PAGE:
28 March 2011


Looking around the four parks of Walt Disney World, there is a single park which no one could argue needs some plussing. Adding new life and fresh attractions to Disney’s Animal Kingdom is paramount to the continued success of the park. Regardless of fantastical ideas that have been left on the drawing boards, there are spaces both undeveloped and underutilized that could be used to expand the borders and believers of Disney’s Animal Kingdom.

Which brings us to the roundtable topic of the day…

Roundtable Topic: What continent or ecosystem would you add to Disney's Animal Kingdom? What would this area bring to the park?
Roundtable Contributors: Fiona Doyle (DF’82), Melissa Loflin (Makin’ Memories), AJ Wolfe (The Disney Food Blog), Chris Fore (Yet Another Disney Blog), and myself.
Fiona – I had to think about this one for a long time, as it would be quite easy to reminisce about what would have been of the proposed Beastly Kingdom. But, to go out on a limb here, I would love to see the continent of Antarctica represented. I understand why it hasn't before (with the close proximity of Walt Disney World to other, aquatic based theme parks), but I think it would be a truly interesting area.

To learn about the ecosystem and the flora and fauna of the Antartic area would be fasincating. Plus, I do have a soft spot for penguins! So to see these beautiful creatures in Animal Kingdom would be a big bonus for me (I can be selfish - this is my fantasy!).

Additionally, there has been so many past explorations of Antartica, as well as present day research on the continent, that Disney's Animal Kingdom could really educate its guest with some of the history of the region. As well as providing insights to the type of research that is currently being undertaken in the region. A great way to provide edu-tainment to the guests of Walt Disney World.

Melissa – One piece of the planet the Animal Kingdom is missing is sea life. So much of Earth is made up of what exists under the water and should also be represented in the park. I think the addition of Australia would introduce this ecosystem to the park. Just as Asia and Africa boast treks and trails with the native animals, so could Australia. The “Outback” could take you past the various native marsupials that inhabit the continent, allow you to see the monotreme animals (mammals that lay eggs) such as the platypus and echidna up close, and let you walk through an amphibian and reptile enclosure before making your way to the main attraction of the area: "The Great Barrier Reef Exploration". This attraction could be like the Kilimanjaro Safari in Africa except it would take you under the water to see the creatures that call the Great Barrier Reef their home. At “Queenslanding” guests could board submarine vehicles called “Reef Marine Voyagers” (or RMVs) created to skim the surface of the water while still allowing guests the ability to see out all sides and see the animals around them. Of course, just as on the Safari, the animals would be kept away from the vehicles by unseen barriers. The creatures could include the various whales, dolphins, and sea turtles specific to the Reef, the coral that call the Reef home, and the numerous tropical fish that make up the Reef. To continue the park's theme of animal and ecosystem education, this would be a great time to incorporate more about conservation of the reef as well. I'm not sure if it could even be possible, but I would love to experience it!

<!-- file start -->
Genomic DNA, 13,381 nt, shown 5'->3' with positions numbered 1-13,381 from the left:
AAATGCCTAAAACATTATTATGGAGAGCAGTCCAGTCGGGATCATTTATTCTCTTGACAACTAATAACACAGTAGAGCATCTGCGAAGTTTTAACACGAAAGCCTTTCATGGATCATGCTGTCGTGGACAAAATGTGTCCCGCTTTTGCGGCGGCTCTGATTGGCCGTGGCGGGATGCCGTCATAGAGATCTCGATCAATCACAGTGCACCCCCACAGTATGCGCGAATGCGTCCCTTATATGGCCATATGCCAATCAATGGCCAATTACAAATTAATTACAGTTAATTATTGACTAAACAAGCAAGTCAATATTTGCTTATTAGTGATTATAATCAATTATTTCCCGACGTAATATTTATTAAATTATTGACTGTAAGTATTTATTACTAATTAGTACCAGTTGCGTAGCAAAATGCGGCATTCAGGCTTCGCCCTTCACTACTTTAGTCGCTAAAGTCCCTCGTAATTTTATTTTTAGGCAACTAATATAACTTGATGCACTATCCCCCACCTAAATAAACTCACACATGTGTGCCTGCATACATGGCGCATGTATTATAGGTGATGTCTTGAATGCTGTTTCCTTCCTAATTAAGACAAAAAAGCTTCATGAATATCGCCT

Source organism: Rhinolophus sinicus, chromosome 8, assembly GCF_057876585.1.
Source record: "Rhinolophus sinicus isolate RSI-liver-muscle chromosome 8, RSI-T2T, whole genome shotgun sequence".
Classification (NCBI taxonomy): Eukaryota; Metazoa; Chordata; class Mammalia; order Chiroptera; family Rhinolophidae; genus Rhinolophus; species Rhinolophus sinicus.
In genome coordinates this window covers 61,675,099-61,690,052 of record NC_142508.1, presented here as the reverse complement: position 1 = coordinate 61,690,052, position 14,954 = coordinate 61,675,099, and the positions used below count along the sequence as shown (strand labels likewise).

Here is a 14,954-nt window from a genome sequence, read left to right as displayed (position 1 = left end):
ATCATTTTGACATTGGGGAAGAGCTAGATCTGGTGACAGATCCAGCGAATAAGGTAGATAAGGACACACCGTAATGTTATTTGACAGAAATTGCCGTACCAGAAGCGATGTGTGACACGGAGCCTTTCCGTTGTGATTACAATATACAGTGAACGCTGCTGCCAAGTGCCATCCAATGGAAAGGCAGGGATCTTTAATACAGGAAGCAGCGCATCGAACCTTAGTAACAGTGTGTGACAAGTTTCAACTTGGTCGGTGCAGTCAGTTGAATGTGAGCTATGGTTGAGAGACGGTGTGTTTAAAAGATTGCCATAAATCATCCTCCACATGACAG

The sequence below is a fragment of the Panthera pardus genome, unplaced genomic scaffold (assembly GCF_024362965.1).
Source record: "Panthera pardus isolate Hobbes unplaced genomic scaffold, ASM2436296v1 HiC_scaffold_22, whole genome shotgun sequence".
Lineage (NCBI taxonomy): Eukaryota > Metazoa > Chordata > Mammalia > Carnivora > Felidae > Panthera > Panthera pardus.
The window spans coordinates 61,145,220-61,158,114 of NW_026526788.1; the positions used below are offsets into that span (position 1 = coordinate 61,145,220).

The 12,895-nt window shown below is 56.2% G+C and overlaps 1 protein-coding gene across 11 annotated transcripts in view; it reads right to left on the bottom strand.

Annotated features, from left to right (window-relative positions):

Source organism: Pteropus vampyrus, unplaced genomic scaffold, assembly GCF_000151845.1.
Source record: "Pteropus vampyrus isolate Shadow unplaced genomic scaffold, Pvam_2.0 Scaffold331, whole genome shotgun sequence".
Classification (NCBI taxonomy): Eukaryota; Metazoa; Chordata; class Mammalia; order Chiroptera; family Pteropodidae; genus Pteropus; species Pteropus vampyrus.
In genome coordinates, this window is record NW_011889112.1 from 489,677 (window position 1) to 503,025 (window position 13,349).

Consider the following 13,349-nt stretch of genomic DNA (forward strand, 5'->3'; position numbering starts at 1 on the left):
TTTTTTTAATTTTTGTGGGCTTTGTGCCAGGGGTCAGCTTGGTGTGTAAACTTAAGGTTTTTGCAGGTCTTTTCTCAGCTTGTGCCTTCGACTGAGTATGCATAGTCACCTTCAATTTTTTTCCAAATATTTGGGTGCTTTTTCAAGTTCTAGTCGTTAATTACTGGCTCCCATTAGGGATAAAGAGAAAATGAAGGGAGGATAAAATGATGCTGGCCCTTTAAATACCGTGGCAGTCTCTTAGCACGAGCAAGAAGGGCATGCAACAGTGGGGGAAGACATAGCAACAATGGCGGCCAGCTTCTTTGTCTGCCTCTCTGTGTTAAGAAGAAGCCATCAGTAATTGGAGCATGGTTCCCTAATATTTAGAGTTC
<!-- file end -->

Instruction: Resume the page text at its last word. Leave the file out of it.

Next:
AJ – I have two answers I can't decide between. My first response was that it would be nice to see an element of fantasy in the park. I like the original Dragon concepts for the park, and it might be an interesting foil to the Wizarding World in Universal. My other choice, however, which I think would be better received, would be the Australia concept that's been floating around. There's so much rich history in that area of the world, and the theming could be done very well.

Chris – What if a day at the Animal Kingdom could include an excursion to the lost city of Atlantis? This would give us a chance to experience both the fantastic and authentic denizens of Liquid Space. It might also give WDW a new home for a submarine and/or hydrolator experience.

Ryan – If I were going to add a continent or ecosystem to Disney’s Animal Kingdom, I would have to cheat by making the area an amalgamation of both the Galapágos Islands and Madagascar. Call it, Exotic Isles. The land would fit well with the lush vegetation present throughout the park, while taking advantage of the water elements inherent to the islands for attractions.

Oh, and I did I mention the vast array of animals, both from the land and seas, that could call the Exotic Isles home? With ‘Animal’ in the park’s name, there are an overwhelming number of creatures rarely seen outside of their native islands and archipelagos that could inspire awe in guests young and old.

The Gazette Roundtable has presented ideas for Disney’s Animal Kingdom from the cold chill of Antarctica to the sweltering heat of South America. The question is, what would you add to the park? Do you think one of the concepts above is a winner or do you have an even better idea of your own? Let us hear it!

1 comment:

Anonymous said...

I'd love to see an area of the park devoted to the polar regions, because then you would be able showcase polar bears, penguins, snowbirds, and various aquatic life. BUT - I can imagine why it would be difficult (and potentially dangerous to the animals) to bring those things to central Florida.

With that in mind, I agree that Australia would make for a great addition - it has its own unique ecosystem and wildlife, yet the animals are on the smaller side and easier to care for.